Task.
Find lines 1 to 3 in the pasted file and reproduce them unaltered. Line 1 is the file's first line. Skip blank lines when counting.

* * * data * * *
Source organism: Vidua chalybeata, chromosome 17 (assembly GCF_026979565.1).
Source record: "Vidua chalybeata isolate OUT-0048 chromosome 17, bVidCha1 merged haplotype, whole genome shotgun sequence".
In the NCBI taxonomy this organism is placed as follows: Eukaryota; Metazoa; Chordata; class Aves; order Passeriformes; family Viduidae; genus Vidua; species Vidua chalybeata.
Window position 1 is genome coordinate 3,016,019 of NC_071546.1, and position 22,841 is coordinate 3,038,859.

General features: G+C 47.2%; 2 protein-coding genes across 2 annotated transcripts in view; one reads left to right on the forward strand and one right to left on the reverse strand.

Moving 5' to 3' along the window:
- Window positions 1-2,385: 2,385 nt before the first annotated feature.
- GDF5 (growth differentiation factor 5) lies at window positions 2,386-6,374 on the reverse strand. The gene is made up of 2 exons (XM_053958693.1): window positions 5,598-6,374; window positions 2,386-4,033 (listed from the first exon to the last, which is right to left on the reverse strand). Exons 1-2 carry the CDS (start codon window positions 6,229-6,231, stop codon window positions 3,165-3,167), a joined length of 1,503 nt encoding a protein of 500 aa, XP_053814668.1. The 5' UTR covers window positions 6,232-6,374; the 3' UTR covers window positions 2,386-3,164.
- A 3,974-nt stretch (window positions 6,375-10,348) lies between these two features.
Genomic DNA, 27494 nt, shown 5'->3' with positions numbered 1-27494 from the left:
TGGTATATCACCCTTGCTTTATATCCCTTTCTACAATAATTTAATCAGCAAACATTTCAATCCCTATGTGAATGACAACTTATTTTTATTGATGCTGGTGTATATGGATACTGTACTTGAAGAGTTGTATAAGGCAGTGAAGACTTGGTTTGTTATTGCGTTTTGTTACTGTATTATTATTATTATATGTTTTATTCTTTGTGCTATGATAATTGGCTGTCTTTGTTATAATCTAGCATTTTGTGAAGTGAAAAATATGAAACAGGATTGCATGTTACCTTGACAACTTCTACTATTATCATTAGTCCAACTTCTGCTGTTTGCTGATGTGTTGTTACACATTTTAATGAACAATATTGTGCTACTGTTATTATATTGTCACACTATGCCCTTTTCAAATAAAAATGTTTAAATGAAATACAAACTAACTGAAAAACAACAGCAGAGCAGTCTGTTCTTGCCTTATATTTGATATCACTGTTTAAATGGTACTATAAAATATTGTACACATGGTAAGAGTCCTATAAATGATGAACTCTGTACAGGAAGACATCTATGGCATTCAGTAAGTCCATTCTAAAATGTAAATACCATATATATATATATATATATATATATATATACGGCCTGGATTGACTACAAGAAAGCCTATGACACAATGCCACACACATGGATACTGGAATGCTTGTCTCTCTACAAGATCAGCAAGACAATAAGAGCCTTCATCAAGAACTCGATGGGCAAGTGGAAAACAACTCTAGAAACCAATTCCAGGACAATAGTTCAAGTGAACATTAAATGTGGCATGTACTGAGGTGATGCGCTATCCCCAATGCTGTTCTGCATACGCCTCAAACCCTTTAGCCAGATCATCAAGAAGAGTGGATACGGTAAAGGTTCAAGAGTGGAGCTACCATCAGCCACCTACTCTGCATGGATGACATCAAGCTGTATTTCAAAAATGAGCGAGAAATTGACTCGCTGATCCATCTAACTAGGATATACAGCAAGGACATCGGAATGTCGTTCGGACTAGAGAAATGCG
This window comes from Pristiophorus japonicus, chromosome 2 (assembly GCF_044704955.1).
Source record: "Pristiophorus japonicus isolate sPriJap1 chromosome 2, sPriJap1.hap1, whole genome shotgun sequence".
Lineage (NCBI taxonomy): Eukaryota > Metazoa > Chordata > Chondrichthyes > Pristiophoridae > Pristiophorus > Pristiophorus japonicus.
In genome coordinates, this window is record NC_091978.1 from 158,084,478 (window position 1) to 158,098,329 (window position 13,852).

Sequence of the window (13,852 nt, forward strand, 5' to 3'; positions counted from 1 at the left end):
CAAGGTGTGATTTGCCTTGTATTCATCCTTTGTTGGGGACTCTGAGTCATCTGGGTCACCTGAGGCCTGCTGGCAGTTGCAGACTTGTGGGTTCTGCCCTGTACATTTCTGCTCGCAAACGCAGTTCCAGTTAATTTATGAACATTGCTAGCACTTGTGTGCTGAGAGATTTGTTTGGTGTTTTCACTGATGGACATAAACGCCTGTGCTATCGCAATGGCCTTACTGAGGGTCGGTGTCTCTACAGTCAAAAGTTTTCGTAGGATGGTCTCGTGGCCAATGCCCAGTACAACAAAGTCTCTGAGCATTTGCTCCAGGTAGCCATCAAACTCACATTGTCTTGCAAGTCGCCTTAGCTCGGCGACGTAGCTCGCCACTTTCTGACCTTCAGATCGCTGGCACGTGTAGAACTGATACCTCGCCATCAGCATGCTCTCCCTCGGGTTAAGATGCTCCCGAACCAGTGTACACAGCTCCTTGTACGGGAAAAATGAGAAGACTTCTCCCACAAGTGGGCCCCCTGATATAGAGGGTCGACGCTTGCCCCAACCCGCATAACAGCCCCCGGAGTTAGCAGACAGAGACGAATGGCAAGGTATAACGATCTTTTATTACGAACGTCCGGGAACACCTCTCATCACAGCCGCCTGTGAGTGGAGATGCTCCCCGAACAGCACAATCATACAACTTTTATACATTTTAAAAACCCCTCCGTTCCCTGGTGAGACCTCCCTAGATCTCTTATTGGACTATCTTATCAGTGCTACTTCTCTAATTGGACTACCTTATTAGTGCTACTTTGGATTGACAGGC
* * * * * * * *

Source organism: Vidua chalybeata, chromosome 17 (assembly GCF_026979565.1).
Source record: "Vidua chalybeata isolate OUT-0048 chromosome 17, bVidCha1 merged haplotype, whole genome shotgun sequence".
In the NCBI taxonomy this organism is placed as follows: Eukaryota; Metazoa; Chordata; class Aves; order Passeriformes; family Viduidae; genus Vidua; species Vidua chalybeata.